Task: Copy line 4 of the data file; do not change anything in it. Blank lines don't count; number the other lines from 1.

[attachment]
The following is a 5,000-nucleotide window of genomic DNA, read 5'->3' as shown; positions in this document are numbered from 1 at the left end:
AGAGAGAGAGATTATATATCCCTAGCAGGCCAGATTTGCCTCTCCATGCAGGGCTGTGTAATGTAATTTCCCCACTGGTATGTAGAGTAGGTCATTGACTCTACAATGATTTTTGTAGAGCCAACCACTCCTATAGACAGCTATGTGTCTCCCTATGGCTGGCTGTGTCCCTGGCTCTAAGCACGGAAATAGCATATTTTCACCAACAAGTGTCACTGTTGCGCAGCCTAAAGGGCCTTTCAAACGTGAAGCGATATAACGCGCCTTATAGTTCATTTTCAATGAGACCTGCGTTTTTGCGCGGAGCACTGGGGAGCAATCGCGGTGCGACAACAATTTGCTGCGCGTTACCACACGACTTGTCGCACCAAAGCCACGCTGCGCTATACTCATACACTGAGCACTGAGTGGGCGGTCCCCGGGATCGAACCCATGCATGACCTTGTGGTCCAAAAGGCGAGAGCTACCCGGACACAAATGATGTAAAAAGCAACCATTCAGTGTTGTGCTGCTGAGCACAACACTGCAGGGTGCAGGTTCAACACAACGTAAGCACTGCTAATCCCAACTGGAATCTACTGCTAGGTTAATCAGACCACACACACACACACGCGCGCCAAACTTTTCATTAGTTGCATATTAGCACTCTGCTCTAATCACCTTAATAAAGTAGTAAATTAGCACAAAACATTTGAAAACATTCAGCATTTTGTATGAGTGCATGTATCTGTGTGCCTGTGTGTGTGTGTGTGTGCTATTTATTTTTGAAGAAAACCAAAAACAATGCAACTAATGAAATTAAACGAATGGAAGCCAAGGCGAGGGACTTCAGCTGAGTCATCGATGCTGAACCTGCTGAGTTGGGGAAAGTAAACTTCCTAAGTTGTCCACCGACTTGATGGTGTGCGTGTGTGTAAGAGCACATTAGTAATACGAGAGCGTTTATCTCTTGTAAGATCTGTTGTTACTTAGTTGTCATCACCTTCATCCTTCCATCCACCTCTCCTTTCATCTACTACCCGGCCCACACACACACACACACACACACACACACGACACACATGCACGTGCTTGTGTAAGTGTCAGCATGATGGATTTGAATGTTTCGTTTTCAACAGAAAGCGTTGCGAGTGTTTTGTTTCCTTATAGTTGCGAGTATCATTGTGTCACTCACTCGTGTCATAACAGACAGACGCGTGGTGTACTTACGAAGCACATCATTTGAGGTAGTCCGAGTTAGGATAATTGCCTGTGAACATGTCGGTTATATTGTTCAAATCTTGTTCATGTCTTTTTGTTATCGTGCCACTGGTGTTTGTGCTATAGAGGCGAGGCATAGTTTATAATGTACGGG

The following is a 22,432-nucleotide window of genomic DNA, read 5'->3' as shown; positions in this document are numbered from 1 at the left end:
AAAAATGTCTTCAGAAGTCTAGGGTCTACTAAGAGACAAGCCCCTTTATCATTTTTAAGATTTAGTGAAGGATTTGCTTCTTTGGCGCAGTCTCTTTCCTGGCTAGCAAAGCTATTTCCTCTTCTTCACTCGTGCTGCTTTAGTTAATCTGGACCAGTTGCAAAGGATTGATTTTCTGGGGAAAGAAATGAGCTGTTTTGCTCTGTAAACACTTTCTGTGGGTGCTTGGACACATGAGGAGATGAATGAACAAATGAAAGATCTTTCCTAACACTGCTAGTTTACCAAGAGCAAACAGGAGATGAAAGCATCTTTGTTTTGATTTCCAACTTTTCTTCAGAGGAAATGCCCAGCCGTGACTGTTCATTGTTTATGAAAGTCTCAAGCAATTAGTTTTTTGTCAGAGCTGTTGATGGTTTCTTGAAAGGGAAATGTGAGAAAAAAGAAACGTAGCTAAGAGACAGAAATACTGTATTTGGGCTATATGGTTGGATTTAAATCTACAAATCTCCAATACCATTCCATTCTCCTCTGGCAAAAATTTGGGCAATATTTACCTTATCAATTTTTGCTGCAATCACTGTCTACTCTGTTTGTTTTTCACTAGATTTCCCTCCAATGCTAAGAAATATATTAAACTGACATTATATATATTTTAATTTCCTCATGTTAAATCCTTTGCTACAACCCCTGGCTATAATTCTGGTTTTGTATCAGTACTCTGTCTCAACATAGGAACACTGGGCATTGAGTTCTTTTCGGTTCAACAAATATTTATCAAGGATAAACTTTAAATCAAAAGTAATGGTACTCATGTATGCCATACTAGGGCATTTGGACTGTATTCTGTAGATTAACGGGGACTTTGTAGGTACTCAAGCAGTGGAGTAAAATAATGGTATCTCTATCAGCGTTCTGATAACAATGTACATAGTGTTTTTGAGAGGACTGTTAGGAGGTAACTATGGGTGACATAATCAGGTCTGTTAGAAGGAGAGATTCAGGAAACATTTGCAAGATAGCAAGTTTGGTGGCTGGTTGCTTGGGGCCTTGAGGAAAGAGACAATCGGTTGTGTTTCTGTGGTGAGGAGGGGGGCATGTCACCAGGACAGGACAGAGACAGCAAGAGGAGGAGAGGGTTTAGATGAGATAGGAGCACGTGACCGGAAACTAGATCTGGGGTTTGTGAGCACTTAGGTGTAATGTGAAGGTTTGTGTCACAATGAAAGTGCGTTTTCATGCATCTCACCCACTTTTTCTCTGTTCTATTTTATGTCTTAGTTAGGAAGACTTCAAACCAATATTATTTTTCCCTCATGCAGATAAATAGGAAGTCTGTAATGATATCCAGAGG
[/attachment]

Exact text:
AAAAATGTCTTCAGAAGTCTAGGGTCTACTAAGAGACAAGCCCCTTTATCATTTTTAAGATTTAGTGAAGGATTTGCTTCTTTGGCGCAGTCTCTTTCCTGGCTAGCAAAGCTATTTCCTCTTCTTCACTCGTGCTGCTTTAGTTAATCTGGACCAGTTGCAAAGGATTGATTTTCTGGGGAAAGAAATGAGCTGTTTTGCTCTGTAAACACTTTCTGTGGGTGCTTGGACACATGAGGAGATGAATGAACAAATGAAAGATCTTTCCTAACACTGCTAGTTTACCAAGAGCAAACAGGAGATGAAAGCATCTTTGTTTTGATTTCCAACTTTTCTTCAGAGGAAATGCCCAGCCGTGACTGTTCATTGTTTATGAAAGTCTCAAGCAATTAGTTTTTTGTCAGAGCTGTTGATGGTTTCTTGAAAGGGAAATGTGAGAAAAAAGAAACGTAGCTAAGAGACAGAAATACTGTATTTGGGCTATATGGTTGGATTTAAATCTACAAATCTCCAATACCATTCCATTCTCCTCTGGCAAAAATTTGGGCAATATTTACCTTATCAATTTTTGCTGCAATCACTGTCTACTCTGTTTGTTTTTCACTAGATTTCCCTCCAATGCTAAGAAATATATTAAACTGACATTATATATATTTTAATTTCCTCATGTTAAATCCTTTGCTACAACCCCTGGCTATAATTCTGGTTTTGTATCAGTACTCTGTCTCAACATAGGAACACTGGGCATTGAGTTCTTTTCGGTTCAACAAATATTTATCAAGGATAAACTTTAAATCAAAAGTAATGGTACTCATGTATGCCATACTAGGGCATTTGGACTGTATTCTGTAGATTAACGGGGACTTTGTAGGTACTCAAGCAGTGGAGTAAAATAATGGTATCTCTATCAGCGTTCTGATAACAATGTACATAGTGTTTTTGAGAGGACTGTTAGGAGGTAACTATGGGTGACATAATCAGGTCTGTTAGAAGGAGAGATTCAGGAAACATTTGCAAGATAGCAAGTTTGGTGGCTGGTTGCTTGGGGCCTTGAGGAAAGAGACAATCGGTTGTGTTTCTGTGGTGAGGAGGGGGGCATGTCACCAGGACAGGACAGAGACAGCAAGAGGAGGAGAGGGTTTAGATGAGATAGGAGCACGTGACCGGAAACTAGATCTGGGGTTTGTGAGCACTTAGGTGTAATGTGAAGGTTTGTGTCACAATGAAAGTGCGTTTTCATGCATCTCACCCACTTTTTCTCTGTTCTATTTTATGTCTTAGTTAGGAAGACTTCAAACCAATATTATTTTTCCCTCATGCAGATAAATAGGAAGTCTGTAATGATATCCAGAGG